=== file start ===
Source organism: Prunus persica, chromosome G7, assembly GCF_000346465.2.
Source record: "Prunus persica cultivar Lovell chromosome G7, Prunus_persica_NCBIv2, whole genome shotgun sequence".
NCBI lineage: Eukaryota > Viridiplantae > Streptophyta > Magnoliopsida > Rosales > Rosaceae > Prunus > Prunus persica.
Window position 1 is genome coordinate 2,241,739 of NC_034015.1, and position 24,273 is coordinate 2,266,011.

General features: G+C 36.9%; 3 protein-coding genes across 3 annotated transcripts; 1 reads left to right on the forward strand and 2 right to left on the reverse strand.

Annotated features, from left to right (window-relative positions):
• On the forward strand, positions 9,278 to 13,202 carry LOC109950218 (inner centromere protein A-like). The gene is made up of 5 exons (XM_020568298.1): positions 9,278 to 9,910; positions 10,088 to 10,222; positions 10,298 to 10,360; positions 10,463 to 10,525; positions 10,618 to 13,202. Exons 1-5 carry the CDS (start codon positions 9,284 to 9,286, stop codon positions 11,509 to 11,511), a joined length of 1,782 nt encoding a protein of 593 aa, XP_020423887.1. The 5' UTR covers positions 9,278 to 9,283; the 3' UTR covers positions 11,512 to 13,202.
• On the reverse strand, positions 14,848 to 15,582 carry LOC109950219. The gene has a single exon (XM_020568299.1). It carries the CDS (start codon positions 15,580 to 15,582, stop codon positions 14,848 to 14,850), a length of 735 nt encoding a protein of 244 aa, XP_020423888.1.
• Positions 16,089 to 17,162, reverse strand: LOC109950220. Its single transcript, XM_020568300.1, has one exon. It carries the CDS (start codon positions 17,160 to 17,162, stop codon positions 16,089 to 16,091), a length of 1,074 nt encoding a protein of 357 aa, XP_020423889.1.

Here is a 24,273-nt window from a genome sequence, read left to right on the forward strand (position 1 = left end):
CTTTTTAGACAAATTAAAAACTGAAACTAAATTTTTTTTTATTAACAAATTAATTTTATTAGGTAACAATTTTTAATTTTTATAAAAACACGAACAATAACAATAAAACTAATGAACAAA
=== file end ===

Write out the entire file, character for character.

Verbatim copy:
Source organism: Prunus persica, chromosome G7, assembly GCF_000346465.2.
Source record: "Prunus persica cultivar Lovell chromosome G7, Prunus_persica_NCBIv2, whole genome shotgun sequence".
NCBI lineage: Eukaryota > Viridiplantae > Streptophyta > Magnoliopsida > Rosales > Rosaceae > Prunus > Prunus persica.
Window position 1 is genome coordinate 2,241,739 of NC_034015.1, and position 24,273 is coordinate 2,266,011.

General features: G+C 36.9%; 3 protein-coding genes across 3 annotated transcripts; 1 reads left to right on the forward strand and 2 right to left on the reverse strand.

Annotated features, from left to right (window-relative positions):
• On the forward strand, positions 9,278 to 13,202 carry LOC109950218 (inner centromere protein A-like). The gene is made up of 5 exons (XM_020568298.1): positions 9,278 to 9,910; positions 10,088 to 10,222; positions 10,298 to 10,360; positions 10,463 to 10,525; positions 10,618 to 13,202. Exons 1-5 carry the CDS (start codon positions 9,284 to 9,286, stop codon positions 11,509 to 11,511), a joined length of 1,782 nt encoding a protein of 593 aa, XP_020423887.1. The 5' UTR covers positions 9,278 to 9,283; the 3' UTR covers positions 11,512 to 13,202.
• On the reverse strand, positions 14,848 to 15,582 carry LOC109950219. The gene has a single exon (XM_020568299.1). It carries the CDS (start codon positions 15,580 to 15,582, stop codon positions 14,848 to 14,850), a length of 735 nt encoding a protein of 244 aa, XP_020423888.1.
• Positions 16,089 to 17,162, reverse strand: LOC109950220. Its single transcript, XM_020568300.1, has one exon. It carries the CDS (start codon positions 17,160 to 17,162, stop codon positions 16,089 to 16,091), a length of 1,074 nt encoding a protein of 357 aa, XP_020423889.1.

Here is a 24,273-nt window from a genome sequence, read left to right on the forward strand (position 1 = left end):
CTTTTTAGACAAATTAAAAACTGAAACTAAATTTTTTTTTATTAACAAATTAATTTTATTAGGTAACAATTTTTAATTTTTATAAAAACACGAACAATAACAATAAAACTAATGAACAAA